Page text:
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All Posts Tagged Tag: ‘branding’
Women entreprenuers are sprouting up everywhere today and that’s a great thing! With the growth of multi-level marketing (MLM) companies such as NuSkin, Melaleuca, Silpada, SendOutCards, etc, it is getting easier for women (and men) to run a business out of their homes, on the side of anything else they are doing or in any other way they wish.
The problem for me happens when I see people having their hands in two or more of these businesses- and actively selling them all at the same time to the same people. Two things could start to happen if you are one of these people:
* Your personal brand message can get garbled: Are you selling skin-care, jewelry, clothing or hand-bags? If you are selling them all, do they somehow tie into your personal brand and represent who you are, your unique selling proposition and business goals? Do you have some passion around the combination of MLM lines you represent or did someone just do a really good job recruiting you and convincing you that their MLM was the best?
I need you to step back before you sign up for a lot of good money-making MLM businesses and evaluate if YOU:
a) believe in the product so you can sell it with passion and purpose,
b) can find a tie-in with the product and who you are/your personal brand,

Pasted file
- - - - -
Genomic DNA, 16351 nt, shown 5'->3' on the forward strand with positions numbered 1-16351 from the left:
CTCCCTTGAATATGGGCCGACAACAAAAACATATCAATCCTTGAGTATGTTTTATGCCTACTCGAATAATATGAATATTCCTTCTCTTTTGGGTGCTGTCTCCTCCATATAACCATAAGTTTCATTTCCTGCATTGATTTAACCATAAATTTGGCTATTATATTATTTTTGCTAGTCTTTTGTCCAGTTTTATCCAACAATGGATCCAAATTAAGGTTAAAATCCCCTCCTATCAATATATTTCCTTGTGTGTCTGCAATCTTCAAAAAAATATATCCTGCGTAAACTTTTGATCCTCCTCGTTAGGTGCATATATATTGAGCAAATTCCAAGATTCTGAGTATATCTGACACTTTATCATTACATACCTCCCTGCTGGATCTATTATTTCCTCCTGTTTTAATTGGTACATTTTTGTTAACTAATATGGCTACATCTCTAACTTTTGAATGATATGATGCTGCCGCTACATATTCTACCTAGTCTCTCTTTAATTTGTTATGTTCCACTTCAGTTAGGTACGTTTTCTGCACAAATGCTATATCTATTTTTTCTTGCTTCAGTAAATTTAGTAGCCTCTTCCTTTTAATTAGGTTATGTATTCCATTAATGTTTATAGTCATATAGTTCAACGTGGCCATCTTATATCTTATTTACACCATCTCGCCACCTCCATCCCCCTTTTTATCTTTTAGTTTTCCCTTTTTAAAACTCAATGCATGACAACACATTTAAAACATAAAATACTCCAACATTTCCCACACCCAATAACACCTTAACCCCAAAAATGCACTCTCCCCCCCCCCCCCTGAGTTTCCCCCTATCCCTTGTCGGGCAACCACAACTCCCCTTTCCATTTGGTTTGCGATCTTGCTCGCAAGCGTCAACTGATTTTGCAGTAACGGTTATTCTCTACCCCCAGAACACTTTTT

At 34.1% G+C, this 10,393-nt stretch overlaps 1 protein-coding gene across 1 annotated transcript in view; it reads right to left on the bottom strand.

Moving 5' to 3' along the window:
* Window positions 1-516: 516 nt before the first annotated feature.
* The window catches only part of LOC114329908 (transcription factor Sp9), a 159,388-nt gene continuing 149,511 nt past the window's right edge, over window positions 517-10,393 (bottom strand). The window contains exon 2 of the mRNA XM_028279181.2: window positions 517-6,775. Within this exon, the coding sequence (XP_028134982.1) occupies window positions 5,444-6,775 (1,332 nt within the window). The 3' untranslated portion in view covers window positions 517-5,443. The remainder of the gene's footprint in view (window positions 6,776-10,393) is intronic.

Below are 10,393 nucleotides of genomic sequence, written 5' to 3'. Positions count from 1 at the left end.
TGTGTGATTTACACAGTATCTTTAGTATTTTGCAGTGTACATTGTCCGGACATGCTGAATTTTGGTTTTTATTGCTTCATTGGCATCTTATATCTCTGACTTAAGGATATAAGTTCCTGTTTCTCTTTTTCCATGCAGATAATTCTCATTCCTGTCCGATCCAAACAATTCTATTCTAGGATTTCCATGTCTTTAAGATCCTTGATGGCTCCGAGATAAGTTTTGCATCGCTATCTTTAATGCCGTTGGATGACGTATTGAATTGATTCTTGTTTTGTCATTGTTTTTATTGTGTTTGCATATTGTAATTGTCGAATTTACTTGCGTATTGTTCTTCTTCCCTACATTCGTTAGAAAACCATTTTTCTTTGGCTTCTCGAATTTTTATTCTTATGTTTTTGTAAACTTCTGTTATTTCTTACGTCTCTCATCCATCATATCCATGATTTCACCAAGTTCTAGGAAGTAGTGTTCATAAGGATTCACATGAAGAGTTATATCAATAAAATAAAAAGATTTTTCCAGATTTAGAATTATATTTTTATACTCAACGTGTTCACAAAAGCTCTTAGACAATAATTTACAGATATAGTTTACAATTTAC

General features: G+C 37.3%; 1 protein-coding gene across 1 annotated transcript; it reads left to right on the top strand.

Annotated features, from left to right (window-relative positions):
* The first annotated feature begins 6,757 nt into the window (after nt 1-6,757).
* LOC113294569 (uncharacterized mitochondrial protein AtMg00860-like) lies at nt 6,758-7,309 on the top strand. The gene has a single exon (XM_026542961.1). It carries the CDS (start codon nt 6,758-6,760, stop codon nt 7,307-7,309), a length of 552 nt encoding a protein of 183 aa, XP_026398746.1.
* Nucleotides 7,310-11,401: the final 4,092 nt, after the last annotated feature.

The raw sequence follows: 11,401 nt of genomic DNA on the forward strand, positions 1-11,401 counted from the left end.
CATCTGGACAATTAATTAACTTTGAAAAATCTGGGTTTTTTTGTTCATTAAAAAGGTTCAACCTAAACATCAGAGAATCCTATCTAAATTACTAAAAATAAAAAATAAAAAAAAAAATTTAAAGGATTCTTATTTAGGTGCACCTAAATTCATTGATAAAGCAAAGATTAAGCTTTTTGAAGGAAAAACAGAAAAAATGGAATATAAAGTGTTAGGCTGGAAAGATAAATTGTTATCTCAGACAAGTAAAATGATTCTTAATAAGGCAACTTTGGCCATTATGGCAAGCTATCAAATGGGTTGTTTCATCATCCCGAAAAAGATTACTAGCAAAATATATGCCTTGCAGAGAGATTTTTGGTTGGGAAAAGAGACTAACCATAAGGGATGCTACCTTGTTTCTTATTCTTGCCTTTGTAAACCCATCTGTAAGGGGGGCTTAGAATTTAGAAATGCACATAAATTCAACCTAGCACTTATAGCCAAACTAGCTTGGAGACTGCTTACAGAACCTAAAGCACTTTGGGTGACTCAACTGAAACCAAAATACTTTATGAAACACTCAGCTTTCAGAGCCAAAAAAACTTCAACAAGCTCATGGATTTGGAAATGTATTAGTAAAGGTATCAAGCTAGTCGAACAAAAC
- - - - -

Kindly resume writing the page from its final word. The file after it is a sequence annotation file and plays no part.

c) have enough connections to have the reach to the MLM’s target market. In other words, do your circle of friends represent the accurate target market for the MLM you want to start selling?
* Your actual verbal message can get garbled: I recently saw someone who was has a business organizing things/people speak at an event. However, I really did not hear her speak to organization. Rather, what I heard (and maybe misunderstood, but that’s the problem) was her talk about her lotion/body care line she represents and her bag line she represents. Both body care and bags appeared to be MLM and neither really carried her message of why she has an organization business and what she could do for me to organize my life, closet, office, bills, etc.
Even if you don’t sell MLM, but are in professional services (doctors, lawyers, etc), you need to stop and consider the same two questions above. I see plenty of doctors and lawyers who are selling products and services that are not connected to their actual service and brand. I appreciate the economy has prompted even professionals to have to get creative with their multiple income channels, but at what cost?